This is Wilde’s second film. Every female filmmaker I’ve spoken to has emphasised the struggle in getting their second feature greenlit, no matter how successful their first. It’s simply much easier for men – and untested men, or even men with a flop behind them – to get a second film financed and greenlit. They’re innately seen as a safer bet. Women are still considered less bankable and only able to make films for other women (because the female experience is singular and the male universal, right?).
Why does this matter? Because reducing women and their films to gossip fodder – especially women who are still building their filmmaking careers – only perpetuates the sense that they’re a risk. That they can’t be taken seriously. It adds more question marks to the ones that already exists. Would you sink seven figures in a woman who can’t keep her stars in check? Who is known first and foremost for “falling out” or dating their actors?
And this isn’t about the rights and wrongs of Wilde’s behaviour. Her dealings with LaBeouf and Pugh are their private, professional business, like with any director and actor. (And it’s worth noting the heat on Wilde versus LaBeouf, who faces a lawsuit from FKA Twigs for emotional distress and assault and, though he has denied causing her “any injury or loss”, he did accept that “my failings with Twigs are fundamental and real, but they are not the narrative that has been presented”.) If I had a pound for every actor and filmmaker who couldn’t agree on the manner in which they departed a project, or had bust-ups on set, I’d have enough money to pay my energy bill. Yet you’d be forgiven for thinking this is the first time it’s ever happened (there is also the insane hashtag #TimesUpOlivia, a twisted take on a movement to support women). Differences are common, but they’re not usually the stuff of headlines and if they are reported, they’re described as creative tensions between artists. Not – as in the case of Pugh and Wilde – reported on breathlessly and reduced to a cat-fight. Ultimately it’s none of our business. There’s no abuse, no public interest that justifies examining their relationship in such excruciating detail.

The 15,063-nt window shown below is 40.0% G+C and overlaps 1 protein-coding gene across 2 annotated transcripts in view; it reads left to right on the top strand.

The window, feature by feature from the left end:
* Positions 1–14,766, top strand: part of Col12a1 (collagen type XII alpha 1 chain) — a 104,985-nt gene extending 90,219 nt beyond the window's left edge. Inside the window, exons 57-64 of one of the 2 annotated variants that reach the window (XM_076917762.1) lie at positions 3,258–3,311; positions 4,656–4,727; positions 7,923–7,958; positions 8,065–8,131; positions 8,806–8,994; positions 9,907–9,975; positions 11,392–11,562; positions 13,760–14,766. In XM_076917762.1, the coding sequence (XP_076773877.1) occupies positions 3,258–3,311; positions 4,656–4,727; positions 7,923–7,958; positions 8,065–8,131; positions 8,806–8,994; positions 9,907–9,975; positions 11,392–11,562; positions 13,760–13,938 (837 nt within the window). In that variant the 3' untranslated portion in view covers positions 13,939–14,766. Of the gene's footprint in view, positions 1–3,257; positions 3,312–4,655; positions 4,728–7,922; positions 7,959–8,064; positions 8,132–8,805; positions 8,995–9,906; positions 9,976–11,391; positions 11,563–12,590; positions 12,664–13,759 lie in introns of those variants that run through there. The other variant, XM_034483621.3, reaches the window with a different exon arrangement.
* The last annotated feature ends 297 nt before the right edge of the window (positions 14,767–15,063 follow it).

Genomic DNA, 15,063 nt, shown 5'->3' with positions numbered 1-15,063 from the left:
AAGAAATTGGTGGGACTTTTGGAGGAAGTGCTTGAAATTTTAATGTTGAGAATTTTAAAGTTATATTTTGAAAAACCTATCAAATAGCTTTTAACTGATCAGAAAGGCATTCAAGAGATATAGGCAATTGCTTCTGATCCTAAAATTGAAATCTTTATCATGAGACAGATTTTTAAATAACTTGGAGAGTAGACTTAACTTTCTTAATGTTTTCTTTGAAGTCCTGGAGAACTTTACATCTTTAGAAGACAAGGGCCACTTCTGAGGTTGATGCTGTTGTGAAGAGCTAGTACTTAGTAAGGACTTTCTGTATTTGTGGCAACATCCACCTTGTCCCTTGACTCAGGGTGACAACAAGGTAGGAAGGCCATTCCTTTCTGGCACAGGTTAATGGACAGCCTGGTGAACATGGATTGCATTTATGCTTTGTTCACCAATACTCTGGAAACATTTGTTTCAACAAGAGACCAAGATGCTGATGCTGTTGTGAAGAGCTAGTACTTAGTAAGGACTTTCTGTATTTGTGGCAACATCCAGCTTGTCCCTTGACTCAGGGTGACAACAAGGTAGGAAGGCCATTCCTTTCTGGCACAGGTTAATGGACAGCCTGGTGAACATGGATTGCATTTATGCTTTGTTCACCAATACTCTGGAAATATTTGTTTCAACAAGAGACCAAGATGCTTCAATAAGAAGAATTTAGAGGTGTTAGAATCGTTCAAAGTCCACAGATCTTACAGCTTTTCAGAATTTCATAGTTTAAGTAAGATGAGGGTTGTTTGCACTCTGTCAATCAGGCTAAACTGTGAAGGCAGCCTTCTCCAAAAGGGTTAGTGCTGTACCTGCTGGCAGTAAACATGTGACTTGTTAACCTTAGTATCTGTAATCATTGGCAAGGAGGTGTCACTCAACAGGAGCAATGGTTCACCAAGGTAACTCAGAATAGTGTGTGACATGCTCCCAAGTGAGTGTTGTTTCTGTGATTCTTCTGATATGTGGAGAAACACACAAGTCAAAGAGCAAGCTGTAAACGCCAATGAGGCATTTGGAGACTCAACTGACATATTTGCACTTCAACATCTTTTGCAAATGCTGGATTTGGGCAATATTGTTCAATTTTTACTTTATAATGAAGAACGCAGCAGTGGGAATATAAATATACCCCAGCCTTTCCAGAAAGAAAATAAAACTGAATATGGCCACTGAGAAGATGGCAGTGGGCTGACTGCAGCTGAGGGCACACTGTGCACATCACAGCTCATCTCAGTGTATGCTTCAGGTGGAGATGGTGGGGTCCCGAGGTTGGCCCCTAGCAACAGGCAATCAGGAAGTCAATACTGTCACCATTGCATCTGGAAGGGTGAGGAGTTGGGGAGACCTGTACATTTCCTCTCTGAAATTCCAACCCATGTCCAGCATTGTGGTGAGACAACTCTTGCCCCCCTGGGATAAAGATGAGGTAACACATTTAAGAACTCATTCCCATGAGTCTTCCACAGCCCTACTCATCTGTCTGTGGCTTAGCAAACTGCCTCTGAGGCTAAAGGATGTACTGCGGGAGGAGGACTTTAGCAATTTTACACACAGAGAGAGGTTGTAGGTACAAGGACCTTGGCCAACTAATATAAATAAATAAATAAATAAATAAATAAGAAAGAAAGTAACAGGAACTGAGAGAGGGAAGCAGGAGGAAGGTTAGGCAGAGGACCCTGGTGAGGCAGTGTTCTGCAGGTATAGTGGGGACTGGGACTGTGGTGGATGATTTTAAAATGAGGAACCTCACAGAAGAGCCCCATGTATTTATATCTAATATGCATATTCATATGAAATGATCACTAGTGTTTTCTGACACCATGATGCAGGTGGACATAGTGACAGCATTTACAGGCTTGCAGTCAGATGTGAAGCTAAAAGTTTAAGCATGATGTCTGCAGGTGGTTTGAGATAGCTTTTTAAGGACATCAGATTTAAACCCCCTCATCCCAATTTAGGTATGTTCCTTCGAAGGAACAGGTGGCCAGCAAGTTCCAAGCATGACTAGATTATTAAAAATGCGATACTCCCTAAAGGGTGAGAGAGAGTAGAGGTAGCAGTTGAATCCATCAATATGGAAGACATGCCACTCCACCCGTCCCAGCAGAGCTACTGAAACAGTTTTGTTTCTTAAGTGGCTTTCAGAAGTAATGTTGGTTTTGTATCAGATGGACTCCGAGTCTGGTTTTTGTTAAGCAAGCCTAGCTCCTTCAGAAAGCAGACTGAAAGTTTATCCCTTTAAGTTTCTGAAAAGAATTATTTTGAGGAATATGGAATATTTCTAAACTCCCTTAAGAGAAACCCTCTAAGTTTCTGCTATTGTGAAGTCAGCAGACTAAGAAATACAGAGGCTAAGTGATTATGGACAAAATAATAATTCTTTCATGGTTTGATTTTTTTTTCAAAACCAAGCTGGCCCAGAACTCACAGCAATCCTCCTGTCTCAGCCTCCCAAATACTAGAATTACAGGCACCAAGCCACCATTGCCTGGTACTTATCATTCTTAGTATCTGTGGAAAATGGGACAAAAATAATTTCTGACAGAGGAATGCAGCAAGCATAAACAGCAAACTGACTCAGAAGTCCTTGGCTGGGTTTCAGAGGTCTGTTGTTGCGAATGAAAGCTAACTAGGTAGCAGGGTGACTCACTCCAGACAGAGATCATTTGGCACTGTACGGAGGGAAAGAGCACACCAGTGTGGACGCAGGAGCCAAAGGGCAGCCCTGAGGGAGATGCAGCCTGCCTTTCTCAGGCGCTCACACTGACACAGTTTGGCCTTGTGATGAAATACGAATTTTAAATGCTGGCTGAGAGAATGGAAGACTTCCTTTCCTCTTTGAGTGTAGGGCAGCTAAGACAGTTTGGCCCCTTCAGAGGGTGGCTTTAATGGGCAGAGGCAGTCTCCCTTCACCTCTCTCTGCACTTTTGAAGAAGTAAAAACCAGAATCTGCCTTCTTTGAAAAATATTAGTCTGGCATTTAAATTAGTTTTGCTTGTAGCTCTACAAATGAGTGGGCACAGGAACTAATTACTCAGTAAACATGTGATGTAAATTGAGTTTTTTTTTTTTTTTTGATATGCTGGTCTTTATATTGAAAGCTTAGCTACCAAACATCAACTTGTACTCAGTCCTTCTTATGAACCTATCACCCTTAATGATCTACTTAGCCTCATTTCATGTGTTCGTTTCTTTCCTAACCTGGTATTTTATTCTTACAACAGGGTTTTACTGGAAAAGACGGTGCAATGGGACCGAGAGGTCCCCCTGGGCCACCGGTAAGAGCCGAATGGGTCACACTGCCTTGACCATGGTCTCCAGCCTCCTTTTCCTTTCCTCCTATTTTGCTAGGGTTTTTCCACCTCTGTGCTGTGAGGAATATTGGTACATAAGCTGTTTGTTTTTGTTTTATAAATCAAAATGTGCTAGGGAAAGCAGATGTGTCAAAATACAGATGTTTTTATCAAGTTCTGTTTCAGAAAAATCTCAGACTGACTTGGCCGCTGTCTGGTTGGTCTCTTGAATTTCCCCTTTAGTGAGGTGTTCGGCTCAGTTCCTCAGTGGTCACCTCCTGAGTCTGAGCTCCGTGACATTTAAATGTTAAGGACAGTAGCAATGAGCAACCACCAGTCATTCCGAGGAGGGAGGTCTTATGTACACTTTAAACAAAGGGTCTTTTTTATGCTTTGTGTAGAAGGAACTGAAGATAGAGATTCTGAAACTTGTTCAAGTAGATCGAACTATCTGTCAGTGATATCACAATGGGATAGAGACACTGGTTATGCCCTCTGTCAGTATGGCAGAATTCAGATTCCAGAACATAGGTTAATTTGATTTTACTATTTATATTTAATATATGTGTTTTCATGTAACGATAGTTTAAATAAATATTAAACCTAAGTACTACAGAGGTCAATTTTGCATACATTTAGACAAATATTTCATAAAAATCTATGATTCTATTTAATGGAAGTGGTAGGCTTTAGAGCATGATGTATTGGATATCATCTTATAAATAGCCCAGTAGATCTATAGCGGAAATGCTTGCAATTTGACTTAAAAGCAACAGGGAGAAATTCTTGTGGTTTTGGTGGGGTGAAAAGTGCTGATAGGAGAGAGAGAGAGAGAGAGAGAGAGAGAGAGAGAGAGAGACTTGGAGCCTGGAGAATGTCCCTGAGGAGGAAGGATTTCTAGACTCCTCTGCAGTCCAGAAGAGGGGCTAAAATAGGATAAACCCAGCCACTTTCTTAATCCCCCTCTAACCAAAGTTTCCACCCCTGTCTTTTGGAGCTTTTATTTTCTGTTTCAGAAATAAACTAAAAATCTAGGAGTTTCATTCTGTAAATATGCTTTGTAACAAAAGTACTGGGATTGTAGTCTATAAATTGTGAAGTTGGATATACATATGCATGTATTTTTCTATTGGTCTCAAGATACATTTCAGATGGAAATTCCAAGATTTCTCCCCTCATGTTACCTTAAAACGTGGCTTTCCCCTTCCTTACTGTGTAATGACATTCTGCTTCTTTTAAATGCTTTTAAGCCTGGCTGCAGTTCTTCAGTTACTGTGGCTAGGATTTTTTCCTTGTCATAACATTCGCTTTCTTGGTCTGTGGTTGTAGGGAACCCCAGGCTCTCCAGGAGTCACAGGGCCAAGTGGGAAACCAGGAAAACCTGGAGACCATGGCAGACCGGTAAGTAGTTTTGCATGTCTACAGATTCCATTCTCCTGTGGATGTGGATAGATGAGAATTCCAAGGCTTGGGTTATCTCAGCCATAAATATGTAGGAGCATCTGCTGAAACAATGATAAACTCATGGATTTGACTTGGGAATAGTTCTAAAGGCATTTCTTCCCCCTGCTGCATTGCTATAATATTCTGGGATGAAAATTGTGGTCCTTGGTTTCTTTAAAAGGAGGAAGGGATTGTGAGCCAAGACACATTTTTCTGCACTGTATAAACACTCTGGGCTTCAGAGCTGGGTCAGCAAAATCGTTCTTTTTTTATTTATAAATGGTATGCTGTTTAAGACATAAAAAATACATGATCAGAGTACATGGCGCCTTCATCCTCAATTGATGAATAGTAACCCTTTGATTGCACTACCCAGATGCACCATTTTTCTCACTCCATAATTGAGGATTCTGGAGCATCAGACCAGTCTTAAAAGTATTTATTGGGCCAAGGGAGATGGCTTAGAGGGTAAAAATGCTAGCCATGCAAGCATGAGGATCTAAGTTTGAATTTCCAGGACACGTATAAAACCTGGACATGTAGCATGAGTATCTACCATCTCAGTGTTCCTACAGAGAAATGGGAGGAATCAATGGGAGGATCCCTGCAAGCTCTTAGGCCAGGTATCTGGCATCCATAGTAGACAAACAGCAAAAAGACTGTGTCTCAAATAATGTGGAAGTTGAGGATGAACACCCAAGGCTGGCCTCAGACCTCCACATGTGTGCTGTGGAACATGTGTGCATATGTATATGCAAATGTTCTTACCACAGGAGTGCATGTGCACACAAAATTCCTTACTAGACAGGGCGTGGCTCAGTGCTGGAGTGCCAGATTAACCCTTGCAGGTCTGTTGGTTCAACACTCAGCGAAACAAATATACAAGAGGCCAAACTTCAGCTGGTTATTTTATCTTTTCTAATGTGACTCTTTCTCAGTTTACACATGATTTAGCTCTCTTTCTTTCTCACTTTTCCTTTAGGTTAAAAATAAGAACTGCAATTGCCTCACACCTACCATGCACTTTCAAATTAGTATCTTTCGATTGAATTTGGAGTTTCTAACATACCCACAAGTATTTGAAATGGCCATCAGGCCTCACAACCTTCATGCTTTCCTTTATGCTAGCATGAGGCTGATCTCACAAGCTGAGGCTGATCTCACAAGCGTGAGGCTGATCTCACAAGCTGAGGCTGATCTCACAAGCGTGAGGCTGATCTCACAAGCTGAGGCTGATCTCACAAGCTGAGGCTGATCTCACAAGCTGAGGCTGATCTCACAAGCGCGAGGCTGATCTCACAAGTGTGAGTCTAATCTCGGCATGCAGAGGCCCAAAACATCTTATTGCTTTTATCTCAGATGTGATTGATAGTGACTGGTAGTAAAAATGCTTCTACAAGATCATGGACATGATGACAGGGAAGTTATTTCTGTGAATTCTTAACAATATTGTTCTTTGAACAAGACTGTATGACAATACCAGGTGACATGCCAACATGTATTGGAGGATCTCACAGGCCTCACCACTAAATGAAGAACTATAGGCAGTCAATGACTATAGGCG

What about Wilde’s relationship with Styles? Also her private, personal business, as are her dealings with her ex-partner. This is a woman who was humiliated at CinemaCon (the key event for filmmakers to present their movies to the industry) by being served with legal papers live on stage, in the middle of her presentation. Never mind what that did to her mentally, it was a huge breach of security. I’ve attended CinemaCon and the checks and security are incredibly stringent. The very fact that someone could get that close to her means something went very, very wrong. And yet we’re not furious, scared, on her behalf, we’re gossiping about what she did to “deserve it”. It’s none of our business.
[See also: From Diana to Meghan – why do the British problematise displays of emotion?]
You see, the double standards are glaring and everywhere. Many male filmmakers don’t get on with their actors, as may be the case here. Many male filmmakers have had relationships with their actors, as may be the case here. But there are also those who go much further: who are rumoured to bully, harass, intimidate and abuse actors and crews on their sets. Where’s their scandal-soaked press tours? Where are the journalists asking them about the gossip because it’s what people are discussing? Where are the articles promoting the new trailer that simply cannot help but mention the context (and by context I mean gossip). Where are the reviews that simply cannot help but mention the context (and by context I mean gossip, though shout-out to Helen O’Hara, who produced a brilliant review just on the film). Why are they asked about their work? When anything has become public historically, it’s been as a result of truly atrocious accusations (for example the allegations of misconduct and abuse against Joss Whedon, which he denied). That’s what it takes. For a woman to be “held accountable” it takes a new relationship and not enough Instagram likes.
Sexism and outright misogyny come in different forms in the film industry: from the questions about kids every female actor and filmmaker has to field, to the fascination with youth and appearance and the assumptions about the stories a woman can tell. And a toxic trainwreck of a publicity and festival tour gleefully played out across the press and social media is just the latest. Female filmmakers, still statistically underrepresented, face enough barriers, enough assumptions, enough bullshit. We should really fucking worry, darling.
Terri White is the former editor-in-chief of Empire magazine. This piece originally ran on her Substack newsletter, “White Noise”.